An interesting question my wife posed the other day has me thinking.

Why do churches and other believers not spend more time in teaching not just what prayer is, but rather how to pray?

I’m not talking about your conventional routine prayers

There are even catchy acronyms for Christians to follow: PRAY (Praise, Repent, Ask, Yield), ACTS (Adoration, Confession, Thanksgiving, Supplication), FACTS (Faith, Adoration, Confession, Thanksgiving, Supplication, and others.

These guidelines show what we should pray and can even guide how we approach prayer, but how do you go about teaching someone how to pray?

How can you convey through words how to approach an omniscient God and not just focus on what you feel led to tell Him, but rather how to reciprocate and allow prayer to become that two-way conversation?

Considering that prayer is a spiritual discipline, it requires training and instruction.

Why aren’t churches stepping into this void and teaching people not just what to pray, but rather how to pray?

The Law

We know that the law is good if one uses it properly. We also know that the law is made not for the righteous but for lawbreakers and rebels, the ungodly and sinful, the unholy and irreligious, for those who kill their fathers or mothers, for murderers, for the sexually immoral, for those practicing homosexuality, for slave traders and liars and perjurers—and for whatever else is contrary to the sound doctrine that conforms to the gospel concerning the glory of the blessed God, which he entrusted to me.

1 Timothy 1:8-11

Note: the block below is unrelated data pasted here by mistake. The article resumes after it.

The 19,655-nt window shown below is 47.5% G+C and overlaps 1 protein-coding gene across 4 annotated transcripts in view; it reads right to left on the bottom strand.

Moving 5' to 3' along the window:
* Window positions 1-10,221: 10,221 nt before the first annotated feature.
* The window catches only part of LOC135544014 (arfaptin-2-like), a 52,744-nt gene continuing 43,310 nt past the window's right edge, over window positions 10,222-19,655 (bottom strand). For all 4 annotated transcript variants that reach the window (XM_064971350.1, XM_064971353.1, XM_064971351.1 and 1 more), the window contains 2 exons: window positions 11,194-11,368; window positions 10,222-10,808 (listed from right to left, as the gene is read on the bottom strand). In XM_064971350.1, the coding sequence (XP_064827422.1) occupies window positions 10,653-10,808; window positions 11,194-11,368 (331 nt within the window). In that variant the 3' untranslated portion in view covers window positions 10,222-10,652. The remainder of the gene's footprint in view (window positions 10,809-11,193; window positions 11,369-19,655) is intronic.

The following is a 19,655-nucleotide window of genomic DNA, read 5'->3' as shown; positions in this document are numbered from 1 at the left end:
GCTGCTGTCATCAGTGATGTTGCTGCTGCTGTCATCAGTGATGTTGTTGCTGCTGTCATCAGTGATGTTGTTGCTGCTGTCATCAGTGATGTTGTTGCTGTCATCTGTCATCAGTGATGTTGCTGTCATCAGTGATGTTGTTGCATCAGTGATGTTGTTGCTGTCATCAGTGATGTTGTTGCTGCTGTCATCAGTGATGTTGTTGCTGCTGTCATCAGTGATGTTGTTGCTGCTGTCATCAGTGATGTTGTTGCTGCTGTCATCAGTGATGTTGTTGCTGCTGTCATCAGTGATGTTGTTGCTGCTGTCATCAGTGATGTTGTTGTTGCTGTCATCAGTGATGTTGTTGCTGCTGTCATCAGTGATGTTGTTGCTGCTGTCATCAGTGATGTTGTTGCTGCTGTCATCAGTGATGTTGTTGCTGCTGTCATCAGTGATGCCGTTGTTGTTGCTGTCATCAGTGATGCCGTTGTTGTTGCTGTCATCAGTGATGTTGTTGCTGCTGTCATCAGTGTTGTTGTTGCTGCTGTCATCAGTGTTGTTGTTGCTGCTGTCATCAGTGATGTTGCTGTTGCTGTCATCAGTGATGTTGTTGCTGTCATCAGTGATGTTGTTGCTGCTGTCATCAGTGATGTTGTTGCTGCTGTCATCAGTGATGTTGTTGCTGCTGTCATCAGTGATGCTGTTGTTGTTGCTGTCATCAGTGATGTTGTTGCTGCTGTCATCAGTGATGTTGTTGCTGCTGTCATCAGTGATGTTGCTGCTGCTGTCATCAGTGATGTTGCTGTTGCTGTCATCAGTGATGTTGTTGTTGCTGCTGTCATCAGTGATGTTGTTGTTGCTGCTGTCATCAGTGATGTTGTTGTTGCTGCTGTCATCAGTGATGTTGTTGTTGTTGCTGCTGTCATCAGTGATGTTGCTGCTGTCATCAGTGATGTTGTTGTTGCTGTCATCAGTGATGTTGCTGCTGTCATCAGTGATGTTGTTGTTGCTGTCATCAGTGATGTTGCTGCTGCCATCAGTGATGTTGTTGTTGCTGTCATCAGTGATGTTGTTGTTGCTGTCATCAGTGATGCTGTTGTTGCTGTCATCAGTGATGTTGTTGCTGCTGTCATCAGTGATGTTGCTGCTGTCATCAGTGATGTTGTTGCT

What is the law?

The Apostle Paul was a highly educated man, so it is understood that he was talking about the Old Law here, the Judaic norms, practices, etc.  This is an interesting passage though because of the phrase “the law is made not for the righteous but for lawbreakers and rebels…”

It is fairly well understood as well as in my observation that the law was instituted so man would understand that he could never live up to the righteousness necessary to be in God’s presence.  The law’s purpose was to convict the people in their hearts of their need for grace.

 So, my brothers and sisters, you also died to the law through the body of Christ, that you might belong to another, to him who was raised from the dead, in order that we might bear fruit for God. For when we were in the realm of the flesh, the sinful passions aroused by the law were at work in us, so that we bore fruit for death. But now, by dying to what once bound us, we have been released from the law so that we serve in the new way of the Spirit, and not in the old way of the written code.

Romans 7:4-6

So Paul, again, was writing that striving for obedience to the law only bore “fruit for death.”  Why is that?  If the law is God-given, isn’t it holy and just?  How could attempting to adhere to it cause “sinful passions” to be aroused?

Paul goes on and states:

I would not have known what sin was had it not been for the law. For I would not have known what coveting really was if the law had not said, “You shall not covet.”But sin, seizing the opportunity afforded by the commandment, produced in me every kind of coveting. For apart from the law, sin was dead.